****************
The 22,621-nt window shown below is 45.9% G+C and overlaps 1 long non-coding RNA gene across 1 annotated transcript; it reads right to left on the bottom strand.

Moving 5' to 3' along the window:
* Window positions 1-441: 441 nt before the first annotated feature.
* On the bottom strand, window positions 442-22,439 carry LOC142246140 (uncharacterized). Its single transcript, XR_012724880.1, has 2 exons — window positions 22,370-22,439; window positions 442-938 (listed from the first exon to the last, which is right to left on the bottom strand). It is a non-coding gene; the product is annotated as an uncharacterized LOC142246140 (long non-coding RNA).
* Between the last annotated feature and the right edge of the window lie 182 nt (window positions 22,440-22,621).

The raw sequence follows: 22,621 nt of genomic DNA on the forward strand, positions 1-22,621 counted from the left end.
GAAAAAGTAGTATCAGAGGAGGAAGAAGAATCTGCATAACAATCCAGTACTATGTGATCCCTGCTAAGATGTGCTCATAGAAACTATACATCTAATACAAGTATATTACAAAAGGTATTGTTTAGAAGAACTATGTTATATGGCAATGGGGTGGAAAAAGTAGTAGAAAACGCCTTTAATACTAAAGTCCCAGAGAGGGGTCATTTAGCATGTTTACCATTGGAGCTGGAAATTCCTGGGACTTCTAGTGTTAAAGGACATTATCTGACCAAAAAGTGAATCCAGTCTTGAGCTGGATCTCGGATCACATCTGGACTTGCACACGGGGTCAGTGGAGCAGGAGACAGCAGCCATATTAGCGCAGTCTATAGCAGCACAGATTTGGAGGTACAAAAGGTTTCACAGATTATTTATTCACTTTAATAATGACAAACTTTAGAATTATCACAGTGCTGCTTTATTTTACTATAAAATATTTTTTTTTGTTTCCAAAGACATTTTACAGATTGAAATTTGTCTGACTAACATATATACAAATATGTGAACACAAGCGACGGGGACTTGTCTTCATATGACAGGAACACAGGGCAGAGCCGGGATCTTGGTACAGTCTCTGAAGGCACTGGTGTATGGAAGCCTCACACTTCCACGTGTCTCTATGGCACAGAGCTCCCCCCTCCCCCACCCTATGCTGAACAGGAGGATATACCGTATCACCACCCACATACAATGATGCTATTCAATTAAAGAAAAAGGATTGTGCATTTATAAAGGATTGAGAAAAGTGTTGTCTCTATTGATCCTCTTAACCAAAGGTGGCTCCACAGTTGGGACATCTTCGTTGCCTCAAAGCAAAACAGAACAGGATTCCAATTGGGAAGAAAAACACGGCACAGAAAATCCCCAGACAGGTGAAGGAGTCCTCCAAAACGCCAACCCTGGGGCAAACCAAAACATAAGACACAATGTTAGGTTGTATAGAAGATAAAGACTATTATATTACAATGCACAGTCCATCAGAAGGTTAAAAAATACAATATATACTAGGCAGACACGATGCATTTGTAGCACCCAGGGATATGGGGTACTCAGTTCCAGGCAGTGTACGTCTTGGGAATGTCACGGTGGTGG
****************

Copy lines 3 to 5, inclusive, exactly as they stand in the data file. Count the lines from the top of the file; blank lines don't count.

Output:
* Window positions 1-441: 441 nt before the first annotated feature.
* On the bottom strand, window positions 442-22,439 carry LOC142246140 (uncharacterized). Its single transcript, XR_012724880.1, has 2 exons — window positions 22,370-22,439; window positions 442-938 (listed from the first exon to the last, which is right to left on the bottom strand). It is a non-coding gene; the product is annotated as an uncharacterized LOC142246140 (long non-coding RNA).
* Between the last annotated feature and the right edge of the window lie 182 nt (window positions 22,440-22,621).